The modern world we live in is now connected more than ever before. In the age of technology, people are almost constantly online and rely on devices they use every day to communicate, manage, and handle their daily tasks.
What is an Ethical Internet?
In its simplest terms, ethical internet is described as moral principles online – in this case, both the positive and negative impact the internet plays in your everyday life. With the internet evolving and changing every day, tech companies and internet users need moral principles that govern their safety, privacy, and lives online. In other words, much like the world thrives and lives on certain moral principles, the challenge now is to develop necessary and fundamental ethical regulations of the internet.
Internet users make use of the internet in a variety of ways, from social media to shopping online, settling cash transactions, searching the web through search engines, downloading music, gaining knowledge, playing games, and much more. With ethical internet, tech companies try to understand what internet users want from the internet and how it ultimately benefits them in return for the information they provide it.
With the internet being a major part of everyone’s lives, most are well aware of the risks associated with it. As a result, there’s been a spotlight cast on Silicon Valley tech companies that call on them to implement ethics and set in stone deep security measures in protecting user information. Privacy, big data, and internet access are some parts of the equation that make up this big umbrella that surrounds every part of our lives.
Privacy is one of the most fundamental concerns that surround the ethics of the internet and the users that encompass it. The ethics of internet privacy is difficult to comprehend especially when users find themselves signing into a website and agreeing to its privacy settings to then having the website change those very same settings. Tech companies should address these concerns and work on protecting all their users’ information from all threats and security breaches.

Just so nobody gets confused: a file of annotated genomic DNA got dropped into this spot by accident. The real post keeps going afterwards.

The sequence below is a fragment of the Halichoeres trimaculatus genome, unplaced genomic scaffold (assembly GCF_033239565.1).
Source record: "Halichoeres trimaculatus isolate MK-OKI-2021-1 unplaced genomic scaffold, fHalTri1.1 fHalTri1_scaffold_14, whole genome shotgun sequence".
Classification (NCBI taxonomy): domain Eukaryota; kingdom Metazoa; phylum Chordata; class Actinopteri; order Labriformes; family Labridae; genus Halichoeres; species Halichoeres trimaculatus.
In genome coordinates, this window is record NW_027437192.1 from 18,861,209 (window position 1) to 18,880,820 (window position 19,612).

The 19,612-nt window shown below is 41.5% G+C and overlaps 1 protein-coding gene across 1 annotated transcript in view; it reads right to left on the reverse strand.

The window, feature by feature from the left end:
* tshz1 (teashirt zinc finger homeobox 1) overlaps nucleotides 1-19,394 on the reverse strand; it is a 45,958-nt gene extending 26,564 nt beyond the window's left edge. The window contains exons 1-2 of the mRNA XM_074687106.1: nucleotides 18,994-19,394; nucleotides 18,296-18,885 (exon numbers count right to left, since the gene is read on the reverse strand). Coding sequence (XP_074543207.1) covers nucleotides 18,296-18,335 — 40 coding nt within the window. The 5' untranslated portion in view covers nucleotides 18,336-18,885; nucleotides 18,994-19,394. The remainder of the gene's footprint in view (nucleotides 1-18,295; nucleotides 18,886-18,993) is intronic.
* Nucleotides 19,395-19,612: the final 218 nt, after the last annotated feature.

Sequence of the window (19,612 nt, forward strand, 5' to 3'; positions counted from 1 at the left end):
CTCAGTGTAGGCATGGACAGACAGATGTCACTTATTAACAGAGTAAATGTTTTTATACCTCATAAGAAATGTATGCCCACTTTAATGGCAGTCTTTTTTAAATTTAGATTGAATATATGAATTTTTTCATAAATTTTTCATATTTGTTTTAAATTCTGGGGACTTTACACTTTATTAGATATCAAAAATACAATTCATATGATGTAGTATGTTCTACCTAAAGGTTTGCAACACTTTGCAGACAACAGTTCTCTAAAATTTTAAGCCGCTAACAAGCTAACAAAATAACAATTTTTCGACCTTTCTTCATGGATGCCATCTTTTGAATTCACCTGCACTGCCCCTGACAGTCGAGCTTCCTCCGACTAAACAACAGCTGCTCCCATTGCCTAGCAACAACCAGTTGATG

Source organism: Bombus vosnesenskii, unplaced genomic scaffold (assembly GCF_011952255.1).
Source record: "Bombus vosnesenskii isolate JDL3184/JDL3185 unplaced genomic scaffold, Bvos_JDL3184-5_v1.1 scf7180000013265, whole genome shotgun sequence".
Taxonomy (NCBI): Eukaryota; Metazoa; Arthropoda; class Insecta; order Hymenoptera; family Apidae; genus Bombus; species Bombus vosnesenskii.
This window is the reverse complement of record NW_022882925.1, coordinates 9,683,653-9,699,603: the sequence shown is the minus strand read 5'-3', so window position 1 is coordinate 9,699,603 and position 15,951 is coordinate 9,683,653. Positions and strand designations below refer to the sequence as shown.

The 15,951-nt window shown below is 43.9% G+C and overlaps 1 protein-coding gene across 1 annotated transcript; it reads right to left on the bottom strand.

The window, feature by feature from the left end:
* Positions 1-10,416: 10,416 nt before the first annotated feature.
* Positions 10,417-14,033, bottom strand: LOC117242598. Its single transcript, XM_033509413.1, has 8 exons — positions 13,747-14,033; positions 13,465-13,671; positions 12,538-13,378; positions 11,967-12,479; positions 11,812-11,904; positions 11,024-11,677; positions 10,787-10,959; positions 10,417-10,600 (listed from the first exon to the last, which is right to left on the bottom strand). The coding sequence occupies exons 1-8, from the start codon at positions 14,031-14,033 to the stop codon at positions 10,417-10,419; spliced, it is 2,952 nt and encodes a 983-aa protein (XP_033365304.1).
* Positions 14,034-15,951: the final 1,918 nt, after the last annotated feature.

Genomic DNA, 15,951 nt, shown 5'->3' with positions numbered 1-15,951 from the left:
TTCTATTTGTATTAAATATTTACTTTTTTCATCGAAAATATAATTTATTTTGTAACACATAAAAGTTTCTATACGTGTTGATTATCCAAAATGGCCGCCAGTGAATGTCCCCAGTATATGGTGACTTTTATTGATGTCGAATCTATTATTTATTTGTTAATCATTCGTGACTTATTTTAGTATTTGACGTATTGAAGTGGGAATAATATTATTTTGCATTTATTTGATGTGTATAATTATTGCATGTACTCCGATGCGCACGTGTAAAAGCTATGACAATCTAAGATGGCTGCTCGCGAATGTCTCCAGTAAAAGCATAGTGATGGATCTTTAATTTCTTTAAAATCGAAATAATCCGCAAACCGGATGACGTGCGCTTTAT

Seeing that the world has evolved into a hyper-connected world and the Internet of Things, invasion of internet privacy should be strictly avoided. In this case, the question that comes to mind is how does one determine what is legal, illegal, and most especially ethical? Whilst it's legal for advertisers to inspect our online habits for the intention of becoming targeted consumers, the ethics claims how far is too far when it comes down to our activities being monitored?
Apple CEO, Tim Cook, raised his concerns on empowering users and their data, explaining that users should always be in the ‘know’ on how, why, and where their data is being used at all times. He argued that data belongs to users and that they should have “the right to have personal data minimized, the right to knowledge, the right to access, and the right to security.” Cook went on to state that privacy is a human right for all and advocated that all tech leaders join the bandwagon.
With tech giants like Facebook coming under fire for data privacy crisis – facing numerous data breaches and lawsuits for sharing data with unauthorized apps – goes to show how far and wide big data is. With increased surveillance, companies need to ensure their sophistication in handling and dealing with massive information, management, and data.
Ethical internet goes further to tackle the issue where individuals and citizens don’t have access to the internet or even a broadband connection. Much like education, the UN has acknowledged that internet access is a basic human right. The fact that millions around the world don’t have the access to go online and search the web is an ethical matter that governments and corporations should tackle for their citizens, youth, and last but not least educational institutions. It is really ethically imperative that all people have equal access to the internet no matter their background.
What makes ethical internet so important?
Many internet users feel a cloud of mistrust surrounding their lives online and so what societies at large need now is a set implementation of ethics for the vast body of technology they use. Without ethical internet, tech companies will sooner or later subject themselves to failure as trust is an integral part of the equation to keeping those same internet users by guaranteeing and eliminating surveillance.
With the world increasingly gaining traction in the digital world, internet users need governments, companies, and consumers that are well aware and forcefully push for a more dynamic and harmonious ethical internet. It is a priority that should drive conversations in order to protect them all not only in the digital space but follow through to their lives as well.